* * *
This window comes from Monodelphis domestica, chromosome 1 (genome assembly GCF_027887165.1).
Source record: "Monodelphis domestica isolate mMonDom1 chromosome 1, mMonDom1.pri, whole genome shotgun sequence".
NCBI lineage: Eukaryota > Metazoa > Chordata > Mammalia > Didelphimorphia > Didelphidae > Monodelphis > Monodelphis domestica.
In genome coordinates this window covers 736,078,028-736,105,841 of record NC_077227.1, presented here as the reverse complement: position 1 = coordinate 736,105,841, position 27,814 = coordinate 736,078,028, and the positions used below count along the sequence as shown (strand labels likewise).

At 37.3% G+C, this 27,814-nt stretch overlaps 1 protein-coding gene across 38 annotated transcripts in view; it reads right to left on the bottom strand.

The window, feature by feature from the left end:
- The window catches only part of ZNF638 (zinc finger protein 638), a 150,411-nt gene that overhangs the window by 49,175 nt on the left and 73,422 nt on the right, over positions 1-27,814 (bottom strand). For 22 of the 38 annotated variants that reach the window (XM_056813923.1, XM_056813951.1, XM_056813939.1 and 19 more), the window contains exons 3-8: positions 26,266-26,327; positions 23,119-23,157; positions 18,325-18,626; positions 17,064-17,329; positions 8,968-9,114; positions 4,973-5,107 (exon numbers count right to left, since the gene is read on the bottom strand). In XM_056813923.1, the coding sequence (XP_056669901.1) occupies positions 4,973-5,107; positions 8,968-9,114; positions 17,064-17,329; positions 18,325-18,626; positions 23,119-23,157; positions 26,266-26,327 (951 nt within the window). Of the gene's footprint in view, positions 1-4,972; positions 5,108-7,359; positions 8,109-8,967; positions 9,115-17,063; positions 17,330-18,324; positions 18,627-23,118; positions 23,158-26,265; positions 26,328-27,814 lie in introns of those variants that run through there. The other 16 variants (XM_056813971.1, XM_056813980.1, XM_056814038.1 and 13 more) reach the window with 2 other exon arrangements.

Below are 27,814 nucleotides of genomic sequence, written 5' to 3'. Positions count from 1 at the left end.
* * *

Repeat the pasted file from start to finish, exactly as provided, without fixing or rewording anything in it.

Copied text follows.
This window comes from Monodelphis domestica, chromosome 1 (genome assembly GCF_027887165.1).
Source record: "Monodelphis domestica isolate mMonDom1 chromosome 1, mMonDom1.pri, whole genome shotgun sequence".
NCBI lineage: Eukaryota > Metazoa > Chordata > Mammalia > Didelphimorphia > Didelphidae > Monodelphis > Monodelphis domestica.
In genome coordinates this window covers 736,078,028-736,105,841 of record NC_077227.1, presented here as the reverse complement: position 1 = coordinate 736,105,841, position 27,814 = coordinate 736,078,028, and the positions used below count along the sequence as shown (strand labels likewise).

At 37.3% G+C, this 27,814-nt stretch overlaps 1 protein-coding gene across 38 annotated transcripts in view; it reads right to left on the bottom strand.

The window, feature by feature from the left end:
- The window catches only part of ZNF638 (zinc finger protein 638), a 150,411-nt gene that overhangs the window by 49,175 nt on the left and 73,422 nt on the right, over positions 1-27,814 (bottom strand). For 22 of the 38 annotated variants that reach the window (XM_056813923.1, XM_056813951.1, XM_056813939.1 and 19 more), the window contains exons 3-8: positions 26,266-26,327; positions 23,119-23,157; positions 18,325-18,626; positions 17,064-17,329; positions 8,968-9,114; positions 4,973-5,107 (exon numbers count right to left, since the gene is read on the bottom strand). In XM_056813923.1, the coding sequence (XP_056669901.1) occupies positions 4,973-5,107; positions 8,968-9,114; positions 17,064-17,329; positions 18,325-18,626; positions 23,119-23,157; positions 26,266-26,327 (951 nt within the window). Of the gene's footprint in view, positions 1-4,972; positions 5,108-7,359; positions 8,109-8,967; positions 9,115-17,063; positions 17,330-18,324; positions 18,627-23,118; positions 23,158-26,265; positions 26,328-27,814 lie in introns of those variants that run through there. The other 16 variants (XM_056813971.1, XM_056813980.1, XM_056814038.1 and 13 more) reach the window with 2 other exon arrangements.

Below are 27,814 nucleotides of genomic sequence, written 5' to 3'. Positions count from 1 at the left end.